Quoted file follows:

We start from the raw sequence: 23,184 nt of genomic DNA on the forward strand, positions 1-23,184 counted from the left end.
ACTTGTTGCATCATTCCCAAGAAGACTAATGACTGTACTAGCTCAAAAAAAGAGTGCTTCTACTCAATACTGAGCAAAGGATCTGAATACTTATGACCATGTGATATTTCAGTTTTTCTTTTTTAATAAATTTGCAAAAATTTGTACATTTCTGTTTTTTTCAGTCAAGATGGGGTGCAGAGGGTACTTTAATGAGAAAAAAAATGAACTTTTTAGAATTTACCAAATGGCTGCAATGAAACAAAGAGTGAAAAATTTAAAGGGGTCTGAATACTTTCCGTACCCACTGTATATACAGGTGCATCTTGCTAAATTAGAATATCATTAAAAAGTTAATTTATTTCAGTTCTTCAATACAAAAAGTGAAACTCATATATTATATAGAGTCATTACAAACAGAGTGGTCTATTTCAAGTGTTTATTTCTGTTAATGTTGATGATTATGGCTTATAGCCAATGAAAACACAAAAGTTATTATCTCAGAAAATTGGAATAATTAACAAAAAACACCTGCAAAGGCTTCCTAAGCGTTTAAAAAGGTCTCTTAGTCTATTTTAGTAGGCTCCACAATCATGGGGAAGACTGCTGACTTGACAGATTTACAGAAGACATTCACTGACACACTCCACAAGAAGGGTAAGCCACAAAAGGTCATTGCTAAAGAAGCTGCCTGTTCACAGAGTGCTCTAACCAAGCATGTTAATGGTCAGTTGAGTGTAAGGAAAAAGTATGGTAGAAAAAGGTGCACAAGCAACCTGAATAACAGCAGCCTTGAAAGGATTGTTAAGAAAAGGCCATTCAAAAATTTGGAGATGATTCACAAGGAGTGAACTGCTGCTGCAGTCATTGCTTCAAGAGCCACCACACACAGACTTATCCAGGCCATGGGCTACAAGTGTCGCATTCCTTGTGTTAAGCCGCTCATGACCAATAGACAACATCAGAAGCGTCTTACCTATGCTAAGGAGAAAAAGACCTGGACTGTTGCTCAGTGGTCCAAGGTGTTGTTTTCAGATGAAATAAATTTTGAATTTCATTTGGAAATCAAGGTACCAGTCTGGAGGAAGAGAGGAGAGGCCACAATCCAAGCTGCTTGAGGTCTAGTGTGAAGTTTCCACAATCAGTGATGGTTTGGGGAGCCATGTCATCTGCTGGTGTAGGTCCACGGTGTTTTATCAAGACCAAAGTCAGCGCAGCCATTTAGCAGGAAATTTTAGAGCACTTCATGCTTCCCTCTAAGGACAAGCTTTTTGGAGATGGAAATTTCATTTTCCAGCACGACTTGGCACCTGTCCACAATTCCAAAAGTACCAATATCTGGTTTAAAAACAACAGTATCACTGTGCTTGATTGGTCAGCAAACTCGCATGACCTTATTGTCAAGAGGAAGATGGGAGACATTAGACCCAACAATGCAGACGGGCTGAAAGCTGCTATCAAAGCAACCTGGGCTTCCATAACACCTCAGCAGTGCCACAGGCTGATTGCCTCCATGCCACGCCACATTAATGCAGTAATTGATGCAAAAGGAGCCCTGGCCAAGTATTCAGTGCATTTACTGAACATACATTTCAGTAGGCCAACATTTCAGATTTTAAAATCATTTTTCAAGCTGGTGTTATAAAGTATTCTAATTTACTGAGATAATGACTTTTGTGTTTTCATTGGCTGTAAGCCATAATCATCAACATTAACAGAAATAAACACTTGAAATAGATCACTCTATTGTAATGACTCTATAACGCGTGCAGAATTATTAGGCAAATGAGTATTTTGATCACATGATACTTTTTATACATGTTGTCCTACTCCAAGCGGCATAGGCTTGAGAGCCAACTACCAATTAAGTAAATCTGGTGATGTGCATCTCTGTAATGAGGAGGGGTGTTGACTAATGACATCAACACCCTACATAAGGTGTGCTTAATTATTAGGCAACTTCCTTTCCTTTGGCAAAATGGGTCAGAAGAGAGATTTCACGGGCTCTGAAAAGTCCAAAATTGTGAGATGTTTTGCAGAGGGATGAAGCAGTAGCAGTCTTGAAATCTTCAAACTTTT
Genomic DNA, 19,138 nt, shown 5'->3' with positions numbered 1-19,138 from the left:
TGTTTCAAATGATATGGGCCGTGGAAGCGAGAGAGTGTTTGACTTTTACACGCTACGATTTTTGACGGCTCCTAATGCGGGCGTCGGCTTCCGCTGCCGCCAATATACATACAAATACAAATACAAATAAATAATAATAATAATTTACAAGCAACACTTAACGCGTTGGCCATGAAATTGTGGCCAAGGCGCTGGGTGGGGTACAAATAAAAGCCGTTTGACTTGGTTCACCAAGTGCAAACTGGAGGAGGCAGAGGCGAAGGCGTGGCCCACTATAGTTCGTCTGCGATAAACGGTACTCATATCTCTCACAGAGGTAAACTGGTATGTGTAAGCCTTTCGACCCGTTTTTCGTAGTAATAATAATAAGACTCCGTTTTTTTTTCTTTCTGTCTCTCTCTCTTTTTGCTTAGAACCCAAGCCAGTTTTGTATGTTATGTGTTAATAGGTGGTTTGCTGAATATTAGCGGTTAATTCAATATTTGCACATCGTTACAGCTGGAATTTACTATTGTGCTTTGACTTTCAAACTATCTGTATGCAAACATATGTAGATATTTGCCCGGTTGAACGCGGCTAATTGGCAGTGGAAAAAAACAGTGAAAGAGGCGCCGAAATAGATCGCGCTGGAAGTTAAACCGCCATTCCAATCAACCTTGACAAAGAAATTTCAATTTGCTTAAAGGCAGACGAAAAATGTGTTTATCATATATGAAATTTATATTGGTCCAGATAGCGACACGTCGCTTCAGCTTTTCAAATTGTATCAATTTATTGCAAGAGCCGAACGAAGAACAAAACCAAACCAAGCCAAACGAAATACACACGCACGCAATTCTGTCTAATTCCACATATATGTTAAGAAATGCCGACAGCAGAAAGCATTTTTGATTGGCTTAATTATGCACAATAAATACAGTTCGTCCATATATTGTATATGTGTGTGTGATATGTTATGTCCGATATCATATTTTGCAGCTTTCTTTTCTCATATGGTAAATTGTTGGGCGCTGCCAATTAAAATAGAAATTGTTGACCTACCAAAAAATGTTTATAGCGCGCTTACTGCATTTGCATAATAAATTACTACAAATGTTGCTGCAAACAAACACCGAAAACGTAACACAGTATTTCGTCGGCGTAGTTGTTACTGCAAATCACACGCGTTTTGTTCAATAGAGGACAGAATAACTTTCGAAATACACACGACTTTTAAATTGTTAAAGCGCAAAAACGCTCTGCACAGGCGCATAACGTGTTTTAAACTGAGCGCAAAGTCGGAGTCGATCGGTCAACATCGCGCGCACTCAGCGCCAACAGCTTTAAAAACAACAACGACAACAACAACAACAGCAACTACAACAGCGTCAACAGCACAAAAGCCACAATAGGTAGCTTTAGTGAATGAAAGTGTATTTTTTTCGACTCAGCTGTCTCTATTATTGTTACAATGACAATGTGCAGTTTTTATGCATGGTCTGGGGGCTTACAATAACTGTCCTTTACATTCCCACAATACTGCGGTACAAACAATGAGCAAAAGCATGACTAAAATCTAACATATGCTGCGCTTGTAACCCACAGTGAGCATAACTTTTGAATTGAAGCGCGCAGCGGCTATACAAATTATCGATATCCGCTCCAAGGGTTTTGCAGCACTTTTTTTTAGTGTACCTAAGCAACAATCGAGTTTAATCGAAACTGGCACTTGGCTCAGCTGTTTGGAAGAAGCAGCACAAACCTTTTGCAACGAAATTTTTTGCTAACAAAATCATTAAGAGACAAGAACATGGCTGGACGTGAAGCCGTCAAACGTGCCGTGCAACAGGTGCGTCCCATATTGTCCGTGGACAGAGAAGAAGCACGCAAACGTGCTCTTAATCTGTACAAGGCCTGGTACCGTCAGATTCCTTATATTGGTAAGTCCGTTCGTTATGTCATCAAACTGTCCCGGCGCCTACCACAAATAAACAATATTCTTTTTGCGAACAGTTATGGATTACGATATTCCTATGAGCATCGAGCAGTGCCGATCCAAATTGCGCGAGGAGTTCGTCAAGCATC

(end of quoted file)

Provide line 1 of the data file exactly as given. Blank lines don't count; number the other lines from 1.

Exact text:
We start from the raw sequence: 23,184 nt of genomic DNA on the forward strand, positions 1-23,184 counted from the left end.